Long term flooding

When one thinks of floods, one thinks of a disaster that lasts for a short time. Heavy rains or hurricanes or snowmelt causes a rise in the levels of rivers that overwhelm their banks and levees or the sewer and other drainage systems. But although the damage caused can be great and long lasting, the water usually subsides fairly quickly.

But this year, there have been parts of the US where people have not seen the ground for six months because the floods have stuck around.

Compounding the problem was a high Mississippi River, which remained near or above flood stage for the longest span since 1927. The perfect storm of historic rainfall and a high river resulted in a backwater flood that has lingered beyond anything the region has ever seen.

Only within with the past couple weeks has the water receded, and for the first time in nearly half a year, farmers are finally beginning to see their land re-emerge.

Imagine seeing something like this for six months.

Farmland in the lower Mississippi delta remains submerged in floodwater. Photograph by Rory Doyle/The Guardian

It is surprising that this phenomenon is not getting wider coverage. I had heard about widespread flooding but assumed that it was in different regions at different times. I had not been aware that some places seem to be under permanent floods.


  1. Sam N says

    It must be fairly rural areas, if that happened to a city it would pop up in the news. And you would think the inhabitants and US government would clearly understand that type of agricultural land is called flood plains for a reason. Climate change may make these kinds of trends more likely, but we have been dealing with consequences of flood plains for as long as human civilization has existed.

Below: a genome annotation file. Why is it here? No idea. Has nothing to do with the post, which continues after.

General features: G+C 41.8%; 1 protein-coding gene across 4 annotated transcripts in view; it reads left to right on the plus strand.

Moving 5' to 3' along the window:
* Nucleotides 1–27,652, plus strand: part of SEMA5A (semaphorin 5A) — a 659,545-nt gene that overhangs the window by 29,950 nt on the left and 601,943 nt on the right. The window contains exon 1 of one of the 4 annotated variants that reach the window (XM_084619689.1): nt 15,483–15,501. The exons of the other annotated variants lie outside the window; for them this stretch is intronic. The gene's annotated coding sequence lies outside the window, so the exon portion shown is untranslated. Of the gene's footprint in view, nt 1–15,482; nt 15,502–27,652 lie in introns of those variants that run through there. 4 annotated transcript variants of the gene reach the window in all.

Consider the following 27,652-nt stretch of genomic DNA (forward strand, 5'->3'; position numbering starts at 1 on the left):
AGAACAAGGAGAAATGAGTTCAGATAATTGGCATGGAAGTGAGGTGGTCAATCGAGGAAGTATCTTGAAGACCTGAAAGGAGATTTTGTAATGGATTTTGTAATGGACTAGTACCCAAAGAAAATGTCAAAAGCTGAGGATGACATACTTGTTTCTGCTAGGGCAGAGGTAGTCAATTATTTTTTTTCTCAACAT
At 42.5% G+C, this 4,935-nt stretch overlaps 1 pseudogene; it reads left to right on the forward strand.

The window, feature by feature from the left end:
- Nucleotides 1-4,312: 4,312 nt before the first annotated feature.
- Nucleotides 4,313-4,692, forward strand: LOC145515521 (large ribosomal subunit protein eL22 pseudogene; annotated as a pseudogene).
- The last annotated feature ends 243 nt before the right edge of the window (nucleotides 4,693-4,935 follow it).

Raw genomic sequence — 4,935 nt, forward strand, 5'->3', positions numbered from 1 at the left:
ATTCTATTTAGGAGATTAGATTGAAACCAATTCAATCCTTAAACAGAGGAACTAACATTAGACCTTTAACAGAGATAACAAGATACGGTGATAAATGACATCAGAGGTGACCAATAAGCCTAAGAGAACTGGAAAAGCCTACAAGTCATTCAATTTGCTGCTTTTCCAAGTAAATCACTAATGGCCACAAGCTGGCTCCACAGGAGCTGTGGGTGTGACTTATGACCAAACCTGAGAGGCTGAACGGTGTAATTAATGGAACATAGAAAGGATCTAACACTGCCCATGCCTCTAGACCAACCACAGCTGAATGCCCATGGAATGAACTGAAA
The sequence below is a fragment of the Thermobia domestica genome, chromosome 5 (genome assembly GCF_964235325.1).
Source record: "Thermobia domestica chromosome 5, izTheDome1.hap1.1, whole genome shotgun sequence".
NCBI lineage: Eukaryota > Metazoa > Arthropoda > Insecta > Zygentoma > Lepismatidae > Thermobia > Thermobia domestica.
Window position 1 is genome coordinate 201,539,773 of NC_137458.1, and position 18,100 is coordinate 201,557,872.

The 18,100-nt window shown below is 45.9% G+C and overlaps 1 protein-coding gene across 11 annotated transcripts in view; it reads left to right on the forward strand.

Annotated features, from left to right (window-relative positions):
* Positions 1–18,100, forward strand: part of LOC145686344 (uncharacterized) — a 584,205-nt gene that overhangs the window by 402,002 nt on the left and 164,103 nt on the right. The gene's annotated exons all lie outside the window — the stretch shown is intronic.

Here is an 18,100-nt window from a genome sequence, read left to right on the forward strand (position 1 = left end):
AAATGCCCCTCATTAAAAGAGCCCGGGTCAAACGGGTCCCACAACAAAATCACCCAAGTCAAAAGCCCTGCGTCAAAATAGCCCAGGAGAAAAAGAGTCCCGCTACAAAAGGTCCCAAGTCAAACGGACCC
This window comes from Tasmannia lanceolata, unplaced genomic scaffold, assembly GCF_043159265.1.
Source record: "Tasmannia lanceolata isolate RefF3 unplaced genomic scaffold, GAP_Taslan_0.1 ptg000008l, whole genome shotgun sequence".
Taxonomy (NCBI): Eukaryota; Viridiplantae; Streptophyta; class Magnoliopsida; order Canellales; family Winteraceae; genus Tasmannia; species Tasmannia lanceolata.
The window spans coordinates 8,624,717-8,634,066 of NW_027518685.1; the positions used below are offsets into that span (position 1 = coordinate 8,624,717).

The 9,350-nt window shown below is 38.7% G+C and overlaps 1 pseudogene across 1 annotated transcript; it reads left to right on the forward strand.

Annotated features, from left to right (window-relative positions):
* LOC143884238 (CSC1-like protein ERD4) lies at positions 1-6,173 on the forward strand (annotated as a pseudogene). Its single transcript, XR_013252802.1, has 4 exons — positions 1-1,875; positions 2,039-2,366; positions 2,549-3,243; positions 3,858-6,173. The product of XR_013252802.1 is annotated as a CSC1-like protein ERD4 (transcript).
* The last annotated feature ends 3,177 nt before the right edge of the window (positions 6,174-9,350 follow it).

2. vucodlak says

    My home town spent nearly six months as a partially-flooded island. The roads in and out only opened last week. I don’t live there anymore because I could see this coming several years ago. I live less than ten miles away, however, and I’ve been keeping an eye on the situation.

    First off, commenters #2 and #3 are flat wrong- this is not “just the risk you take when you build next to water,” and it’s not a natural consequence of living on a flood plain. This was a manufactured disaster created by the mismanagement of the Army Corp of Engineers, the State of Illinois, and FEMA.

    The problems started when the Army Corp of Engineers decided that they’d no longer maintain the levees in our area. There is a long history of animus towards our area on the part of the State of Illinois, so I have little doubt that the State was whispering in the Corp’s ear about that. Back in the 1970s, the legislature introduced a bill to dynamite the levees and turn the area into a lake, destroying about a dozen towns in the process. The residents of those towns raised hell, and the bill was defeated. The legislature has never forgiven us for that.

    Back to the levees: my home county, being the poorest county in the state, can’t afford to maintain the levees on its own. We sought federal assistance from FEMA. FEMA told us they wouldn’t do anything about the levees, but they’d let us buy flood insurance (previously unavailable in our area). The catch was that no one could build anything without their approval. FEMA proceeded to set impossible standards for approval.